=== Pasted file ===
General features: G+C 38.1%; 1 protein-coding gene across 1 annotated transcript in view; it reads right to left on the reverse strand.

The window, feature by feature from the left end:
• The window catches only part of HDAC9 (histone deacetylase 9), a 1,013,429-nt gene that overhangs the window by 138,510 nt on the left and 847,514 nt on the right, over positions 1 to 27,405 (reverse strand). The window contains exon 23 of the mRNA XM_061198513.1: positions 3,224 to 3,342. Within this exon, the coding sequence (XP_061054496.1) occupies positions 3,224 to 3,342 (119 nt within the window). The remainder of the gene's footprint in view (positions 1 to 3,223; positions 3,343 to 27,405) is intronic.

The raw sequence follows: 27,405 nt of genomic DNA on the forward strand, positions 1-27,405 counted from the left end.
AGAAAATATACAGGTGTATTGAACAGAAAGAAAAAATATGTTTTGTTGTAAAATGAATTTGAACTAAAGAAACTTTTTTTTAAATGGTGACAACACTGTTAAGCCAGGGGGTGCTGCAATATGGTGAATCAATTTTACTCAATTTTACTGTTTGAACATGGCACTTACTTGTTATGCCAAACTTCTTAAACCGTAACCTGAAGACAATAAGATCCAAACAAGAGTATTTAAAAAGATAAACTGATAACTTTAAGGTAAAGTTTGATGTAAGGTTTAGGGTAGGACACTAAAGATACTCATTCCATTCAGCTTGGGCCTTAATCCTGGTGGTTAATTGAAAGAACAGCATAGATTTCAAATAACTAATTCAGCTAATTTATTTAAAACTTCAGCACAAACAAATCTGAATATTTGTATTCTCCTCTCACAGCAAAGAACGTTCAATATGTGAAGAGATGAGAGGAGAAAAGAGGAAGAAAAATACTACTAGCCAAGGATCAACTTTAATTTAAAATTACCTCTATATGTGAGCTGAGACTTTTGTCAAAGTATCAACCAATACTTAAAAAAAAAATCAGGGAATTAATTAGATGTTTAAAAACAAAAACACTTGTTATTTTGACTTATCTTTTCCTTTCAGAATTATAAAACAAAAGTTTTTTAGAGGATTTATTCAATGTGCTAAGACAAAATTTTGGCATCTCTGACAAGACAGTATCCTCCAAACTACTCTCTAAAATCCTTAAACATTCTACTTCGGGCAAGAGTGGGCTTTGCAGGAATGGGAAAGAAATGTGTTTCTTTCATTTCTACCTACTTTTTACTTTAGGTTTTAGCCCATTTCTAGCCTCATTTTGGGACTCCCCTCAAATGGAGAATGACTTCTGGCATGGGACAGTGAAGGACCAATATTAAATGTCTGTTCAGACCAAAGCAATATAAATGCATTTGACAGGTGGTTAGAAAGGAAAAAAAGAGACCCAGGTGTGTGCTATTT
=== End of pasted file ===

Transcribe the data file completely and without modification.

General features: G+C 38.1%; 1 protein-coding gene across 1 annotated transcript in view; it reads right to left on the reverse strand.

The window, feature by feature from the left end:
• The window catches only part of HDAC9 (histone deacetylase 9), a 1,013,429-nt gene that overhangs the window by 138,510 nt on the left and 847,514 nt on the right, over positions 1 to 27,405 (reverse strand). The window contains exon 23 of the mRNA XM_061198513.1: positions 3,224 to 3,342. Within this exon, the coding sequence (XP_061054496.1) occupies positions 3,224 to 3,342 (119 nt within the window). The remainder of the gene's footprint in view (positions 1 to 3,223; positions 3,343 to 27,405) is intronic.

The raw sequence follows: 27,405 nt of genomic DNA on the forward strand, positions 1-27,405 counted from the left end.
AGAAAATATACAGGTGTATTGAACAGAAAGAAAAAATATGTTTTGTTGTAAAATGAATTTGAACTAAAGAAACTTTTTTTTAAATGGTGACAACACTGTTAAGCCAGGGGGTGCTGCAATATGGTGAATCAATTTTACTCAATTTTACTGTTTGAACATGGCACTTACTTGTTATGCCAAACTTCTTAAACCGTAACCTGAAGACAATAAGATCCAAACAAGAGTATTTAAAAAGATAAACTGATAACTTTAAGGTAAAGTTTGATGTAAGGTTTAGGGTAGGACACTAAAGATACTCATTCCATTCAGCTTGGGCCTTAATCCTGGTGGTTAATTGAAAGAACAGCATAGATTTCAAATAACTAATTCAGCTAATTTATTTAAAACTTCAGCACAAACAAATCTGAATATTTGTATTCTCCTCTCACAGCAAAGAACGTTCAATATGTGAAGAGATGAGAGGAGAAAAGAGGAAGAAAAATACTACTAGCCAAGGATCAACTTTAATTTAAAATTACCTCTATATGTGAGCTGAGACTTTTGTCAAAGTATCAACCAATACTTAAAAAAAAAATCAGGGAATTAATTAGATGTTTAAAAACAAAAACACTTGTTATTTTGACTTATCTTTTCCTTTCAGAATTATAAAACAAAAGTTTTTTAGAGGATTTATTCAATGTGCTAAGACAAAATTTTGGCATCTCTGACAAGACAGTATCCTCCAAACTACTCTCTAAAATCCTTAAACATTCTACTTCGGGCAAGAGTGGGCTTTGCAGGAATGGGAAAGAAATGTGTTTCTTTCATTTCTACCTACTTTTTACTTTAGGTTTTAGCCCATTTCTAGCCTCATTTTGGGACTCCCCTCAAATGGAGAATGACTTCTGGCATGGGACAGTGAAGGACCAATATTAAATGTCTGTTCAGACCAAAGCAATATAAATGCATTTGACAGGTGGTTAGAAAGGAAAAAAAGAGACCCAGGTGTGTGCTATTT